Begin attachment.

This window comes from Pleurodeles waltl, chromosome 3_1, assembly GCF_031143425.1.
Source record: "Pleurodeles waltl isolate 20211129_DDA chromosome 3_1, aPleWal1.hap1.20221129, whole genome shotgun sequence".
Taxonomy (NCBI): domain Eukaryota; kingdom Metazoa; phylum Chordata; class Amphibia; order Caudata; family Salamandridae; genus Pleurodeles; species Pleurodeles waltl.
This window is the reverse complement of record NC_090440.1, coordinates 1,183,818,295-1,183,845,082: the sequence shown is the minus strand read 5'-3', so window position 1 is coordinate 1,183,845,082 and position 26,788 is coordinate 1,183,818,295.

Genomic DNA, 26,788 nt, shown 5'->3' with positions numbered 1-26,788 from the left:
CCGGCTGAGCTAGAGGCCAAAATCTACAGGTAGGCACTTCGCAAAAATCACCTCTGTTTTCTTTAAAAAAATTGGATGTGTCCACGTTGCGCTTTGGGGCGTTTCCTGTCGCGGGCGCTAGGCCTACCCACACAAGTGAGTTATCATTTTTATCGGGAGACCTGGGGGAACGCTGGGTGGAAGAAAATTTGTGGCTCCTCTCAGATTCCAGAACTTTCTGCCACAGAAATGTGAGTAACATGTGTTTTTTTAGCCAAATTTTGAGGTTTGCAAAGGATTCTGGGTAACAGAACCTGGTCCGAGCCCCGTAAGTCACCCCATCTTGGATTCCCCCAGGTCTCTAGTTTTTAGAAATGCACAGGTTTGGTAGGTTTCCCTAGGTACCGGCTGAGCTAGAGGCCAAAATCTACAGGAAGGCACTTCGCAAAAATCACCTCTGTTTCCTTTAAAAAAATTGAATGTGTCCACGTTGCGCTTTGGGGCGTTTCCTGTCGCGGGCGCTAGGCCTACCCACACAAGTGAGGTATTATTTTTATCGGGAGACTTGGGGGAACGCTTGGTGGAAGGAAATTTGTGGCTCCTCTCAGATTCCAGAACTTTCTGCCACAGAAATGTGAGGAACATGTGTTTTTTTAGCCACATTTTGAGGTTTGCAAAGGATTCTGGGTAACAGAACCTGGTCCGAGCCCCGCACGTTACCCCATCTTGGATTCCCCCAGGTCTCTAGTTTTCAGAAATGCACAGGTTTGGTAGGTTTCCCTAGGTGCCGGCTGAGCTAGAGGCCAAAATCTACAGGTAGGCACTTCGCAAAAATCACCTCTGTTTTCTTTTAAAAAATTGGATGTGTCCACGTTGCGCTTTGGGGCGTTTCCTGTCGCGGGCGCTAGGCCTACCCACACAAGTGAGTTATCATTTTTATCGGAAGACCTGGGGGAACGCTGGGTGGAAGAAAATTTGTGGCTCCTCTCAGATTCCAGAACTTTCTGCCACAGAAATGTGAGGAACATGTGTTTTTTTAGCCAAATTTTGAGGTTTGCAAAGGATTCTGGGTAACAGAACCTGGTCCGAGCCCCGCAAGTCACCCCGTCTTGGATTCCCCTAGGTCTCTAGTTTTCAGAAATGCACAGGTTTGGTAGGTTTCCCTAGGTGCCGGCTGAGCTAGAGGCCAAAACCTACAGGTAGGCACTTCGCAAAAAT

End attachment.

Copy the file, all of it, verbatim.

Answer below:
This window comes from Pleurodeles waltl, chromosome 3_1, assembly GCF_031143425.1.
Source record: "Pleurodeles waltl isolate 20211129_DDA chromosome 3_1, aPleWal1.hap1.20221129, whole genome shotgun sequence".
Taxonomy (NCBI): domain Eukaryota; kingdom Metazoa; phylum Chordata; class Amphibia; order Caudata; family Salamandridae; genus Pleurodeles; species Pleurodeles waltl.
This window is the reverse complement of record NC_090440.1, coordinates 1,183,818,295-1,183,845,082: the sequence shown is the minus strand read 5'-3', so window position 1 is coordinate 1,183,845,082 and position 26,788 is coordinate 1,183,818,295.

Genomic DNA, 26,788 nt, shown 5'->3' with positions numbered 1-26,788 from the left:
CCGGCTGAGCTAGAGGCCAAAATCTACAGGTAGGCACTTCGCAAAAATCACCTCTGTTTTCTTTAAAAAAATTGGATGTGTCCACGTTGCGCTTTGGGGCGTTTCCTGTCGCGGGCGCTAGGCCTACCCACACAAGTGAGTTATCATTTTTATCGGGAGACCTGGGGGAACGCTGGGTGGAAGAAAATTTGTGGCTCCTCTCAGATTCCAGAACTTTCTGCCACAGAAATGTGAGTAACATGTGTTTTTTTAGCCAAATTTTGAGGTTTGCAAAGGATTCTGGGTAACAGAACCTGGTCCGAGCCCCGTAAGTCACCCCATCTTGGATTCCCCCAGGTCTCTAGTTTTTAGAAATGCACAGGTTTGGTAGGTTTCCCTAGGTACCGGCTGAGCTAGAGGCCAAAATCTACAGGAAGGCACTTCGCAAAAATCACCTCTGTTTCCTTTAAAAAAATTGAATGTGTCCACGTTGCGCTTTGGGGCGTTTCCTGTCGCGGGCGCTAGGCCTACCCACACAAGTGAGGTATTATTTTTATCGGGAGACTTGGGGGAACGCTTGGTGGAAGGAAATTTGTGGCTCCTCTCAGATTCCAGAACTTTCTGCCACAGAAATGTGAGGAACATGTGTTTTTTTAGCCACATTTTGAGGTTTGCAAAGGATTCTGGGTAACAGAACCTGGTCCGAGCCCCGCACGTTACCCCATCTTGGATTCCCCCAGGTCTCTAGTTTTCAGAAATGCACAGGTTTGGTAGGTTTCCCTAGGTGCCGGCTGAGCTAGAGGCCAAAATCTACAGGTAGGCACTTCGCAAAAATCACCTCTGTTTTCTTTTAAAAAATTGGATGTGTCCACGTTGCGCTTTGGGGCGTTTCCTGTCGCGGGCGCTAGGCCTACCCACACAAGTGAGTTATCATTTTTATCGGAAGACCTGGGGGAACGCTGGGTGGAAGAAAATTTGTGGCTCCTCTCAGATTCCAGAACTTTCTGCCACAGAAATGTGAGGAACATGTGTTTTTTTAGCCAAATTTTGAGGTTTGCAAAGGATTCTGGGTAACAGAACCTGGTCCGAGCCCCGCAAGTCACCCCGTCTTGGATTCCCCTAGGTCTCTAGTTTTCAGAAATGCACAGGTTTGGTAGGTTTCCCTAGGTGCCGGCTGAGCTAGAGGCCAAAACCTACAGGTAGGCACTTCGCAAAAAT